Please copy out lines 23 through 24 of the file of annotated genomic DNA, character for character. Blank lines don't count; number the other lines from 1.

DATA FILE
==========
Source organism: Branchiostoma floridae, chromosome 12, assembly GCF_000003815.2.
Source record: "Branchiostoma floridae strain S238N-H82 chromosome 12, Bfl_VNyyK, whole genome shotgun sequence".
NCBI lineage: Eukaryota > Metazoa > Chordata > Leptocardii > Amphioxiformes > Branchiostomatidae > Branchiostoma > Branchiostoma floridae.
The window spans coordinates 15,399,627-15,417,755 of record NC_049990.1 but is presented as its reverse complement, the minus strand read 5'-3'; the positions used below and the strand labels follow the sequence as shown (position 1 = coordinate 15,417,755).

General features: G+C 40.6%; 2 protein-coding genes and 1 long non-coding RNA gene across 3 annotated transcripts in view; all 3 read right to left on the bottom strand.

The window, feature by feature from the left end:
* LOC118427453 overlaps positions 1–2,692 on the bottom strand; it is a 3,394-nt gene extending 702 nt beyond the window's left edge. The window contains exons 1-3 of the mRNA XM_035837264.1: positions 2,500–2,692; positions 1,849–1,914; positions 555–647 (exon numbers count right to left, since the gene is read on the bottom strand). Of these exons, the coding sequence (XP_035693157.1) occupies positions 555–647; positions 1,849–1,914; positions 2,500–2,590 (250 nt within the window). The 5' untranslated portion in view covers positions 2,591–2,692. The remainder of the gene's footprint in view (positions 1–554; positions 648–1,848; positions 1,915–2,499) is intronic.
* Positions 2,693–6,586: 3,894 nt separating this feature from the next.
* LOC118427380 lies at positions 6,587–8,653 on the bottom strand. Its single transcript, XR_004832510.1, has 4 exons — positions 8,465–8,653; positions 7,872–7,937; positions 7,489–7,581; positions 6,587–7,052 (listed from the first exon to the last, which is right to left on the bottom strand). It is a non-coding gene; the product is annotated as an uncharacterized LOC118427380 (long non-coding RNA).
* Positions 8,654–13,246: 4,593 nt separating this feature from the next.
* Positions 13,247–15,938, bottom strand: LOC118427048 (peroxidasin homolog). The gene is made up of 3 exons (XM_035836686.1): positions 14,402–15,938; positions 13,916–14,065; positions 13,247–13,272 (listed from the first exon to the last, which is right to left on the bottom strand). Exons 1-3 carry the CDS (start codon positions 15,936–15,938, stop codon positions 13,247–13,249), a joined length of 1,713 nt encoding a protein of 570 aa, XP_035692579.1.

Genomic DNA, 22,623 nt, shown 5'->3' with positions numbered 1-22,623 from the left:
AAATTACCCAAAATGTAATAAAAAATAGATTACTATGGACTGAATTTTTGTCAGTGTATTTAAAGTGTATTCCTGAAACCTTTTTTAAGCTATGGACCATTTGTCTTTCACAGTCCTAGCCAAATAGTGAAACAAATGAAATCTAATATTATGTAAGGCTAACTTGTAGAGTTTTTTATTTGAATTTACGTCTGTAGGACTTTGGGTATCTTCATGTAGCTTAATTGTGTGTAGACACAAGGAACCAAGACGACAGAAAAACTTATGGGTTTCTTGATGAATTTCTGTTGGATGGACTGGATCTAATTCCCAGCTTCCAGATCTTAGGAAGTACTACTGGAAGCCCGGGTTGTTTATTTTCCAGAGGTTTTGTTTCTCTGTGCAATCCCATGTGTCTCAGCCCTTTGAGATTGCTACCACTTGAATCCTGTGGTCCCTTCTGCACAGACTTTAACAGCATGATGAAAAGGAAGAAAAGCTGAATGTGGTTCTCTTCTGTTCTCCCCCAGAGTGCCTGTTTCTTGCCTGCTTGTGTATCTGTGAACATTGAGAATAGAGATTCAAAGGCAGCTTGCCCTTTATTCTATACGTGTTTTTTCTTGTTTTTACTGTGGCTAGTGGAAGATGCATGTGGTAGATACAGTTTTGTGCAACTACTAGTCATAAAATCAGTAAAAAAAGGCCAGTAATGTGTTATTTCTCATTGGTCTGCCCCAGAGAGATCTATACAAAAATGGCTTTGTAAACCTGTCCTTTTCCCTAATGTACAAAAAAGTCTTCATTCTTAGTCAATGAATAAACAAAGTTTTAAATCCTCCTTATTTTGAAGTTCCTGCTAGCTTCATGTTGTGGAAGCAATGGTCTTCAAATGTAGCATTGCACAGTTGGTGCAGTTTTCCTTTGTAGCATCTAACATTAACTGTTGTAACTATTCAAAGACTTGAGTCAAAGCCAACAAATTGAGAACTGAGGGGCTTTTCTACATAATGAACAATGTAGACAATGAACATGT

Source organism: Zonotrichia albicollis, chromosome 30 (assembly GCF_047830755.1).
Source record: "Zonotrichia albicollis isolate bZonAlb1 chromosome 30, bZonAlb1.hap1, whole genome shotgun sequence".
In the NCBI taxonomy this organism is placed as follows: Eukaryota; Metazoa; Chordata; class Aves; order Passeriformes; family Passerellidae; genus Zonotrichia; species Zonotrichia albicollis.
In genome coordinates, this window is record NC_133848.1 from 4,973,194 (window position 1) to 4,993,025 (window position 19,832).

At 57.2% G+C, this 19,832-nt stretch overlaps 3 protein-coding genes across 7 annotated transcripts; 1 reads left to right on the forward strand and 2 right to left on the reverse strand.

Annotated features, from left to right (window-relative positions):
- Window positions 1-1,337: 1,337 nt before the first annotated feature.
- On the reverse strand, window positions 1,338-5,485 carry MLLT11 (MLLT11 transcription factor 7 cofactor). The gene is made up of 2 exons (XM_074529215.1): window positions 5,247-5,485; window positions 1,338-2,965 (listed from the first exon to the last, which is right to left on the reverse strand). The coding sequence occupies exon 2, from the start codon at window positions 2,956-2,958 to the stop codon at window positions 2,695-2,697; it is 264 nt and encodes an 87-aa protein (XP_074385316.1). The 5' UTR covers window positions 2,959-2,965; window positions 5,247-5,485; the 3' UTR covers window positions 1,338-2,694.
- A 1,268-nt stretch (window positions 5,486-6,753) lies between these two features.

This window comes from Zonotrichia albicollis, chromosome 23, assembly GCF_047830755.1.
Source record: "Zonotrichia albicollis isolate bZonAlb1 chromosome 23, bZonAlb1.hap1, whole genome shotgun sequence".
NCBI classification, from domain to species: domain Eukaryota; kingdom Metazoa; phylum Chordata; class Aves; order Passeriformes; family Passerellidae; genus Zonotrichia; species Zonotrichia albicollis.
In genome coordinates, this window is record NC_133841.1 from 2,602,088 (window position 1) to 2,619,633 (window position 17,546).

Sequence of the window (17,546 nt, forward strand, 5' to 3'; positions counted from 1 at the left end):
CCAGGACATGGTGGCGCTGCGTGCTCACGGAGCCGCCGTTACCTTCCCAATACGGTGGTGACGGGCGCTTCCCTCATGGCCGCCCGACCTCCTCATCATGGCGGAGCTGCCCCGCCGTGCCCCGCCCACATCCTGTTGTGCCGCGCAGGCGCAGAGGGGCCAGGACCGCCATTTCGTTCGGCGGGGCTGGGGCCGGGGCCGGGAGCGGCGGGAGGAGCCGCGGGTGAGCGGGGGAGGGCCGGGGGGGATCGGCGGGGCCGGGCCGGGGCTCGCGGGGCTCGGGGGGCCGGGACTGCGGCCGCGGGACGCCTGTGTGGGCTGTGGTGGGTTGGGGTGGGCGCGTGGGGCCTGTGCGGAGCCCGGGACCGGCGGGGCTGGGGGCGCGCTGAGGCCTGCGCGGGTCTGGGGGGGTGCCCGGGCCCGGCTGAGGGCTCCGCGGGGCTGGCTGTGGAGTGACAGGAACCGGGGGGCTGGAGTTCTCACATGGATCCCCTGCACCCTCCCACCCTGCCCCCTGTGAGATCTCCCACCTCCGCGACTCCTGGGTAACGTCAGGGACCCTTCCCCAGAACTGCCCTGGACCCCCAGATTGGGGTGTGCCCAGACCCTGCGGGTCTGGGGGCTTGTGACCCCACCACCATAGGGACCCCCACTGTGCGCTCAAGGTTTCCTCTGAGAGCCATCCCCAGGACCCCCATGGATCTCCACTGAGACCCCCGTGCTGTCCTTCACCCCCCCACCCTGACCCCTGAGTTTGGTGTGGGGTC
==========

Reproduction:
This window comes from Zonotrichia albicollis, chromosome 23, assembly GCF_047830755.1.
Source record: "Zonotrichia albicollis isolate bZonAlb1 chromosome 23, bZonAlb1.hap1, whole genome shotgun sequence".